Both games have a lot in common: Both take place on a remote, largely isolated, tropical island. Both focus on an every-day ‘Murcan teen, thrown into brutal, tribal violence and forced to survive. Both have back-story delivered by collectible snippet and a wealth of other bits and pieces to collect as you traverse their world. Both have an elegant combat system that allows for a stealthy or overt approach at the decision of the player (although in Tomb Raider, there is a definite tendency for it to…suggest…one method over another for any given encounter).

Vitally, also, both are really, really good. Really. Perhaps they’re not art, like Journey, or Unfinished Swan, but they are engrossing, occasionally brutal, thrill rides. Tomb Raider is a more focussed, driven experience, but when Far Cry 3 decides to grab you by the throat, it does so with assurance and aplomb. If you’ve played neither, then I recommend both.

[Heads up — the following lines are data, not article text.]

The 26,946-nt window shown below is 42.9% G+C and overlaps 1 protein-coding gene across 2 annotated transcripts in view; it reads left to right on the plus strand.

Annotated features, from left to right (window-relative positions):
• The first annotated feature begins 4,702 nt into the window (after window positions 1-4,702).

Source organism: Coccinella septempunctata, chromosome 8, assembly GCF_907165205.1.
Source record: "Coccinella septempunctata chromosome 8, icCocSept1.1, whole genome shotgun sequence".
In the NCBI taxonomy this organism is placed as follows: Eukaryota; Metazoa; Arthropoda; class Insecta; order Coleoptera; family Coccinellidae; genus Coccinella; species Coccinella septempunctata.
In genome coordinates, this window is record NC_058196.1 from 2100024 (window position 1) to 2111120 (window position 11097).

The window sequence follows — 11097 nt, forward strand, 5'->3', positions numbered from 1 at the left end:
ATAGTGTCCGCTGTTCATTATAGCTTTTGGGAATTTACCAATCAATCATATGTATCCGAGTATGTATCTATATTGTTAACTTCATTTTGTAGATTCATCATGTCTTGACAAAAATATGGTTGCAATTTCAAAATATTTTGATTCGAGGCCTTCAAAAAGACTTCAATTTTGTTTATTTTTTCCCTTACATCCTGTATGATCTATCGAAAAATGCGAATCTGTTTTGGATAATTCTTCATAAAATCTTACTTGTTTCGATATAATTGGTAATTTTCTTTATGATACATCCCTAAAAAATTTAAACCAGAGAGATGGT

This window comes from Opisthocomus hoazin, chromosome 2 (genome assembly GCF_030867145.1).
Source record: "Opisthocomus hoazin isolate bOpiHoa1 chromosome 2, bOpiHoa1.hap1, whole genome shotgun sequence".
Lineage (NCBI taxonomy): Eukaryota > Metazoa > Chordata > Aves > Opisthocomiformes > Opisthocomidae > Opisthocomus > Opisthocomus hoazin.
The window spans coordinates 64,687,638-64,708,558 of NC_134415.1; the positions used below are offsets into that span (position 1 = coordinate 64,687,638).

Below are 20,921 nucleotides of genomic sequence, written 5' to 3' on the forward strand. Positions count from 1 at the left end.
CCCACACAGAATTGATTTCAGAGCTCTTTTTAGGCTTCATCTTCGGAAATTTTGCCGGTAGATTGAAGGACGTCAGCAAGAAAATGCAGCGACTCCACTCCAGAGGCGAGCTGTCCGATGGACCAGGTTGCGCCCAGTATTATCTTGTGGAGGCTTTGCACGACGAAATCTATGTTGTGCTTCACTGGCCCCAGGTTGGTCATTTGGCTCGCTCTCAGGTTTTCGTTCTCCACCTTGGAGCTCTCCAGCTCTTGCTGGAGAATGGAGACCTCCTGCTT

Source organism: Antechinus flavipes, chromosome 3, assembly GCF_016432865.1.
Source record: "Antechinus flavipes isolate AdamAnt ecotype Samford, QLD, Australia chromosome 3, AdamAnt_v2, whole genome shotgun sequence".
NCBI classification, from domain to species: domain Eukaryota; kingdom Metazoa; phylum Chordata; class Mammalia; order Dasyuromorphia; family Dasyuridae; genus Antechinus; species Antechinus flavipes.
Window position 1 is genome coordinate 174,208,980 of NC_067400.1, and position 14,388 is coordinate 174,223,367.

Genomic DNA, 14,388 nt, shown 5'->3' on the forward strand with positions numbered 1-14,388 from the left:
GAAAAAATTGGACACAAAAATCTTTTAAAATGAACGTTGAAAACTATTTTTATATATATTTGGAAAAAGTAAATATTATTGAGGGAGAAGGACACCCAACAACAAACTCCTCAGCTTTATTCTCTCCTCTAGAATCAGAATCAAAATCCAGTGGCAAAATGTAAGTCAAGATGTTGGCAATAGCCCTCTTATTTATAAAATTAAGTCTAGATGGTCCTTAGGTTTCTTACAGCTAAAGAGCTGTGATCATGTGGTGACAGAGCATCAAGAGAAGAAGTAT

But there’s one vital difference that came to light just recently. I decided to put Far Cry 3 back into my Xbox not long after playing through Tomb Raider and I realised that for all their similarities, I was having, I think, a more sustainably enjoyable time with FC3 than I had staring at Lara’s pert posterior. The reason for this is that, although the antagonists of both games are masculine cults of madmen (that’s a slight simplification, but it will suffice for illustration), the cast of FC3 have a sense of humour about it. The game is couched in quotes from Alice’s Adventures in Wonderland and Through The Looking Glass and they are utterly appropriate. Every character you meet seems to have lost their mind to the brutal insanity of their island life and the lack of external contact has let their madness fester. They joke and they laugh and they enjoy their own little fantasy perspective on whatever seems to be happening to them that day. By contrast, the cast of Tomb Raider are dour and gloomy.